The Yankees' Clean-Up Man - Rudy went to bat for the Yanks, and look what he scored. - (Giuliani) - The Village Voice

"With Giuliani's name inscribed in the 1996, 1998, 1999, and 2000 diamond-and-gold rings, memorabilia and baseball experts say they are collectively worth a minimum of $200,000. The Yankees say that Giuliani did pay for his rings—but only $16,000, and years after he had left office. Anyone paying for the rings is as unusual as a mayor getting one, since neither the Yankees nor any other recent champion have sold rings to virtually anyone. The meager payment, however, is less than half of the replacement value of the rings, and that's a fraction of the market price, especially with the added value of Giuliani's name.

What's more troubling is that Giuliani's receipt of the rings may be a serious breach of the law, and one that could still be prosecuted. New York officials are barred from taking a gift of greater than $50 value from anyone doing business with the city, and under Giuliani, that statute was enforced aggressively against others. His administration forced a fire department chief, for example, to retire, forfeit $93,105 in salary, and pay a $6,000 fine for taking Broadway tickets to two shows and a free week in a ski condo from a city vendor. The city's Conflicts of Interest Board (COIB) has applied the gift rule to discounts as well, unless the cheaper rate "is available generally to all government employees." When a buildings department deputy commissioner was indicted in 2000 for taking Mets and Rangers tickets, as well as a family trip to Florida, from a vendor, an outraged Giuliani denounced his conduct as "reprehensible," particularly "at high levels in city agencies," and said that such officials had to be "singled out" and "used as examples."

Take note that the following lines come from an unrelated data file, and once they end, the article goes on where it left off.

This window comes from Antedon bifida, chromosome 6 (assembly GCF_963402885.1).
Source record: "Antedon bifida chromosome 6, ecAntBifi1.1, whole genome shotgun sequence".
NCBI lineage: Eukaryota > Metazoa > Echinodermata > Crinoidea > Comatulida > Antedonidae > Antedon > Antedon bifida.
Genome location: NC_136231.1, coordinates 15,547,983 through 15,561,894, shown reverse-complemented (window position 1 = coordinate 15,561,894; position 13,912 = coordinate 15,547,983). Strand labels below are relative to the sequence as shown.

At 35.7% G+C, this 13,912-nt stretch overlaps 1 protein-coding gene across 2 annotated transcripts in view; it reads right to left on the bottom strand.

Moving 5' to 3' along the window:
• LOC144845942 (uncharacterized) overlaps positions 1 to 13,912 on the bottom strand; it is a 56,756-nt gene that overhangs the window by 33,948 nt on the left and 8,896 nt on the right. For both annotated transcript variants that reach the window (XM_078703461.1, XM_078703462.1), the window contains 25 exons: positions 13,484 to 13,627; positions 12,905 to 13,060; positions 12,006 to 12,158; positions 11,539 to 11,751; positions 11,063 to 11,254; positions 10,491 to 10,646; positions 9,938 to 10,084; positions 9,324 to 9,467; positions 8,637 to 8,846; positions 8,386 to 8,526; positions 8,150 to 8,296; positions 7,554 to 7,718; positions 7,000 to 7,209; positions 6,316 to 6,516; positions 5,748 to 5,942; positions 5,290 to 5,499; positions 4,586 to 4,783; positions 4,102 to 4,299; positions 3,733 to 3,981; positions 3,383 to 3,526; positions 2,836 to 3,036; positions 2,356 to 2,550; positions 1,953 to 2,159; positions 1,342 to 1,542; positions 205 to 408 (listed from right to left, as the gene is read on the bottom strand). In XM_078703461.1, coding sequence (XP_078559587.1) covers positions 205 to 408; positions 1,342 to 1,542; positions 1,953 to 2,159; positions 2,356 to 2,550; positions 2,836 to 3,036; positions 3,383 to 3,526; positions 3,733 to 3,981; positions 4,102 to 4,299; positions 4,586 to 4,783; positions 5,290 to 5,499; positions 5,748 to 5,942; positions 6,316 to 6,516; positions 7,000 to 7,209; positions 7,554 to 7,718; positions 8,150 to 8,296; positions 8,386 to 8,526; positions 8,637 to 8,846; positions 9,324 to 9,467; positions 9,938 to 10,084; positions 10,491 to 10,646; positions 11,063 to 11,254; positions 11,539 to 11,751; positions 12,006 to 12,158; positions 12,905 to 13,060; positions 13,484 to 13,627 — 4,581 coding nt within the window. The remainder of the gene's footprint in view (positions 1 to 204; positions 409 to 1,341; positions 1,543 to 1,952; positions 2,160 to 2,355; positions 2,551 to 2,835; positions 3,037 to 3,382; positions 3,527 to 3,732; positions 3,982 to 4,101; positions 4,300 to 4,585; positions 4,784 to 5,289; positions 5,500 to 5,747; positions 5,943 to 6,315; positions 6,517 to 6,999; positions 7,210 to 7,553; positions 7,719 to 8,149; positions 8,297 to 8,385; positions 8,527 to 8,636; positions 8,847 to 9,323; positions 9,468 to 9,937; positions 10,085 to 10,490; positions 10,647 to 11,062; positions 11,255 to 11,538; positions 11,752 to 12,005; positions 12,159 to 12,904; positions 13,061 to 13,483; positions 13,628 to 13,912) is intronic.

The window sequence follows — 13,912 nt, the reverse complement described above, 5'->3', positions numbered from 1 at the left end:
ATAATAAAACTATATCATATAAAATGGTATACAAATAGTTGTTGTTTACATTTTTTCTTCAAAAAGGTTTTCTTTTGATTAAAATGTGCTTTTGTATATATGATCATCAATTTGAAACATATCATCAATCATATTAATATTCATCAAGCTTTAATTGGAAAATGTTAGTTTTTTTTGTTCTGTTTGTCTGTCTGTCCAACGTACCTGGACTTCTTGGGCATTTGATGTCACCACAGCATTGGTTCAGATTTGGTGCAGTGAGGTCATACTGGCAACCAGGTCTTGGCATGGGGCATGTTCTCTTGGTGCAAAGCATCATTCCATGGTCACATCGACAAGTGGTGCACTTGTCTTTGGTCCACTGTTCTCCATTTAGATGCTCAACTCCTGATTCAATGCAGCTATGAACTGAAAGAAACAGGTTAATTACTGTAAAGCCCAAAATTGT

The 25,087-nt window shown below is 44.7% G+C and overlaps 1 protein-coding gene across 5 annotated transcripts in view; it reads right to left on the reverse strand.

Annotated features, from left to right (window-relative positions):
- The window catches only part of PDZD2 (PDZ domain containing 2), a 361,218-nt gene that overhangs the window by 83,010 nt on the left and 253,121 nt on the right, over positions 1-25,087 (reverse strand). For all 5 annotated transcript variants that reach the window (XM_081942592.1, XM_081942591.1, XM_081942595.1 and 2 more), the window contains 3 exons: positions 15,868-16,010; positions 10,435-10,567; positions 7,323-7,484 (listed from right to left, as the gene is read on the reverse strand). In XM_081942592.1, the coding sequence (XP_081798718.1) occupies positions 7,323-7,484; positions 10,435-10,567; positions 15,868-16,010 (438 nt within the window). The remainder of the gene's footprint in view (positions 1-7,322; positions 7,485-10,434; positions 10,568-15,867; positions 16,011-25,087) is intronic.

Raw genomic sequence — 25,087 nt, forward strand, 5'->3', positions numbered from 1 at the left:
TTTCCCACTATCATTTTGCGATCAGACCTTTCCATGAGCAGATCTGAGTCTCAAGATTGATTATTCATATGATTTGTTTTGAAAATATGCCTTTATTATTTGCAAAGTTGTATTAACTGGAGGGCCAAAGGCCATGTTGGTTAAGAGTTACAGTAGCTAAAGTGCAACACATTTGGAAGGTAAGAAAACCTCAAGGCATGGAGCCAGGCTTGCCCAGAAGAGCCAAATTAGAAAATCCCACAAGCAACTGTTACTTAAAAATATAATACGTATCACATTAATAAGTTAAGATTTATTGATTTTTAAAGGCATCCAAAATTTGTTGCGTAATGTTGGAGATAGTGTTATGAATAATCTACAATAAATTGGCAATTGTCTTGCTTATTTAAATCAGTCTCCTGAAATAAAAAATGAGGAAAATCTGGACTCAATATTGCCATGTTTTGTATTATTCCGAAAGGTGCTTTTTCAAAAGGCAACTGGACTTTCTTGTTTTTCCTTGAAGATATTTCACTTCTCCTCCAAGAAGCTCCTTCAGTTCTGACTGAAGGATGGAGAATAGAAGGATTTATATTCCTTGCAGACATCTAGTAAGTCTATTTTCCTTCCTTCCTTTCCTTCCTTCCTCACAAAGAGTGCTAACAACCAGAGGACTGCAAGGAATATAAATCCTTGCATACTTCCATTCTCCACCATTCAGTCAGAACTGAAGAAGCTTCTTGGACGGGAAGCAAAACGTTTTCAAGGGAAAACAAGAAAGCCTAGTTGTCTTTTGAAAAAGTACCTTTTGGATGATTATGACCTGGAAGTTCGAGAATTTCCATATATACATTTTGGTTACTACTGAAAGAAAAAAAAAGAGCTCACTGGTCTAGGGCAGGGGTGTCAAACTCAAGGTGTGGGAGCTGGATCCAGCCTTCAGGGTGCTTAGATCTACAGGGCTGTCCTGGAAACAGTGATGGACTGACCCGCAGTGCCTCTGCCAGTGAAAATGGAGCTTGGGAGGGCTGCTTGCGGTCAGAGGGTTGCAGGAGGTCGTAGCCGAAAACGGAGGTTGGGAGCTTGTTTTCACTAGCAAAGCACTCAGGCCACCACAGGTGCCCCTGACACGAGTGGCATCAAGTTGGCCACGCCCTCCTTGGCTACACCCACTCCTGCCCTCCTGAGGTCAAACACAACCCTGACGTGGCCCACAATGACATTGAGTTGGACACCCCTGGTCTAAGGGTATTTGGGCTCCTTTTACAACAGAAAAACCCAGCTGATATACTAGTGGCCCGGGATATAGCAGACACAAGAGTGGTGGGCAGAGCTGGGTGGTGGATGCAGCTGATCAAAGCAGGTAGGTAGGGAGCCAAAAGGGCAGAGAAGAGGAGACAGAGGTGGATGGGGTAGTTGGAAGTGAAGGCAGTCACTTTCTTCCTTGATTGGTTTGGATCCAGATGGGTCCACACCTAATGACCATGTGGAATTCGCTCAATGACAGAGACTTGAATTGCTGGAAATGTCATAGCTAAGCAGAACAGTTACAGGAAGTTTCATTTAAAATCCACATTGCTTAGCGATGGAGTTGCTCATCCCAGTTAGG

City officials are also required to disclose gifts from anyone but relatives on forms filed with the COIB, something Giuliani did not do with any of the rings. Giuliani certainly used to sound serious about the need for full public disclosure. In 1989, he denounced his mayoral opponent, David Dinkins, for failing to disclose frequent-flier tickets to France given to him by a friend, even though the friend did no business with the city; Giuliani called it an example of "arrogance and disrespect for legal and ethical obligations."",barrett,76566,2.html/1

See also:
USA Today:
Giuliani's Yankees rings: 'Utter nonsense' or 'sordid scandal?'


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1 comment:

Anonymous said...

Wayne Barrett hates Giuliani pathologically. I just don't think the guy has a lot of credibility. He's always trying to villify Rudy by trying to make fluff into substance. I dunno about this story. I'd take it with a grain of salt.

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